Horse slaughter laws and policies update

Pictured: Horses in Bouvry's slaughter pen, Fort MacLeod, Alberta, Canada.  Claude Bouvry is reportedly usin considerable resources lobbying regulators and lawmakers in both the US and the EU against any measure that would interfere with the horse meat industry in the NA.
Pictured: Horses in Bouvry’s slaughter pen, Fort MacLeod, Alberta, Canada. Claude Bouvry is reportedly usin considerable resources lobbying regulators and lawmakers in both the US and the EU against any measure that would interfere with the horse meat industry in the NA.


Thanks to our generous supporters we are making headway with the EU in a potential ban of any horse meat originating from North America.

While we wait and continue pressing for this ban, our lobbyists are reporting a trend in EU countries where horse meat is eaten. These countries – who more and more are not wanting anything to do with toxic horse meat from countries like the U.S., Canada and Mexico – are beginning to produce their own locally in both small and large operations.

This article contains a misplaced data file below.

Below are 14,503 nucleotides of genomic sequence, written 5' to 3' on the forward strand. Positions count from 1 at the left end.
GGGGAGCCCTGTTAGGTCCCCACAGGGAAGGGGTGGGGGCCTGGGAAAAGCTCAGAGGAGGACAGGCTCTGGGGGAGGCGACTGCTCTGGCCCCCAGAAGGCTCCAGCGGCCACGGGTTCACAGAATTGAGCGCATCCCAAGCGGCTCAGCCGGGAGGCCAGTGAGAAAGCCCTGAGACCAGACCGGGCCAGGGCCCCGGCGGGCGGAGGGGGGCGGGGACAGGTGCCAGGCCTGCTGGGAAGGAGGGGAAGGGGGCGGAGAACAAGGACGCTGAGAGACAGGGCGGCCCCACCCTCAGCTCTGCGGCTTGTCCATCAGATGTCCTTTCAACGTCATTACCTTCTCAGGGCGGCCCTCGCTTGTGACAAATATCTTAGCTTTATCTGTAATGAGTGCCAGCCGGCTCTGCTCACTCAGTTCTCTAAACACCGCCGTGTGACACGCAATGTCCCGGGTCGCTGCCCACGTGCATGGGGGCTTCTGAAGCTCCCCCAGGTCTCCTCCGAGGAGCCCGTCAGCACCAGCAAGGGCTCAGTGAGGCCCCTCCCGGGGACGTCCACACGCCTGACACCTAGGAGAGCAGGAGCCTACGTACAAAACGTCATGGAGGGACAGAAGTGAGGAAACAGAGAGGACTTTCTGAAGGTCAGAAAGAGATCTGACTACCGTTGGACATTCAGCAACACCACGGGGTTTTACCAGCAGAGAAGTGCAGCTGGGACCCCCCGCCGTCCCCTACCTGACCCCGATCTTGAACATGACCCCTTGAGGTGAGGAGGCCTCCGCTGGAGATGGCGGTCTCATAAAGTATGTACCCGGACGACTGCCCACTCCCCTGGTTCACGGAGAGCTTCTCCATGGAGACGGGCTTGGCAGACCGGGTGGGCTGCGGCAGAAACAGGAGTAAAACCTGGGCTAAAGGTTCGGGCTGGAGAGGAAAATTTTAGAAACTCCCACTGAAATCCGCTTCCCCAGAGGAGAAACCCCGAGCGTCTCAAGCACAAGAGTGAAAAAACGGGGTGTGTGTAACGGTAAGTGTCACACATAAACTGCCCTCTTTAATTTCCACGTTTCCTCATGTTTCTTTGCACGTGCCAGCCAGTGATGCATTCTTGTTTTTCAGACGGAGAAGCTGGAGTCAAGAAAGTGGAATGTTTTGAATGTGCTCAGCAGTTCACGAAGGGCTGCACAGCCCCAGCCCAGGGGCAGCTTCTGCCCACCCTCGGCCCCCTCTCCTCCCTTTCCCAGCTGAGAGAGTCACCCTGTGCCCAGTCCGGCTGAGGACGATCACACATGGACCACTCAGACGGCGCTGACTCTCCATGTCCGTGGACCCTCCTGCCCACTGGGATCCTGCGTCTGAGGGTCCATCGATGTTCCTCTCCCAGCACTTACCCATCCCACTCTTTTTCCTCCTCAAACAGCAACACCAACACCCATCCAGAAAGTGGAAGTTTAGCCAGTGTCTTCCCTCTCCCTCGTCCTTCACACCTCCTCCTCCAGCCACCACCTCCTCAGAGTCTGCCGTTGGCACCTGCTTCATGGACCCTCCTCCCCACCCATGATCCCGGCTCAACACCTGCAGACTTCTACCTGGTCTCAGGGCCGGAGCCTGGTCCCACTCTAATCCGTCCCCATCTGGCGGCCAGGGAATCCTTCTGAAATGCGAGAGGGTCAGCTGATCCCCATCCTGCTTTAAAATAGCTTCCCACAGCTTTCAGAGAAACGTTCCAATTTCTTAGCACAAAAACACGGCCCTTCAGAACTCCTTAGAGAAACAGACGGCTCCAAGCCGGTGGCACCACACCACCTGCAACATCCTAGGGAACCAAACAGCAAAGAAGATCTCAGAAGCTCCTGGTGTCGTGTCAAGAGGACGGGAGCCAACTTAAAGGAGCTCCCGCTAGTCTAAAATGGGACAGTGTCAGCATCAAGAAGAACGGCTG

But let us know not overlook China in all of this. China is a contributing factor as the biggest exporters of horse meat in the world, whose business continues to grow.


Regardless of EU policies, we still need to protect U.S. horses from slaughter. Horses are in danger so long as people want to eat horse meat. Animal agriculture and the politicians who work for them are constantly looking ways to skirt laws and defeat new ones from being made.

We are excited that because of the hard work that we have been doing – with the support of local advocates and civic leaders – that legislation to ban horse slaughter and live transport for slaughter will be introduced in four States.

Two of these States are home to the most horrific livestock auctions in the country. Pro slaughter is already getting a hint what we are up to, and we do not want to announce anything until the bills are actually introduced.

There is another horse protection group working on a getting a similar State bill introduced where they are, so that makes anti horse slaughter bills in five States.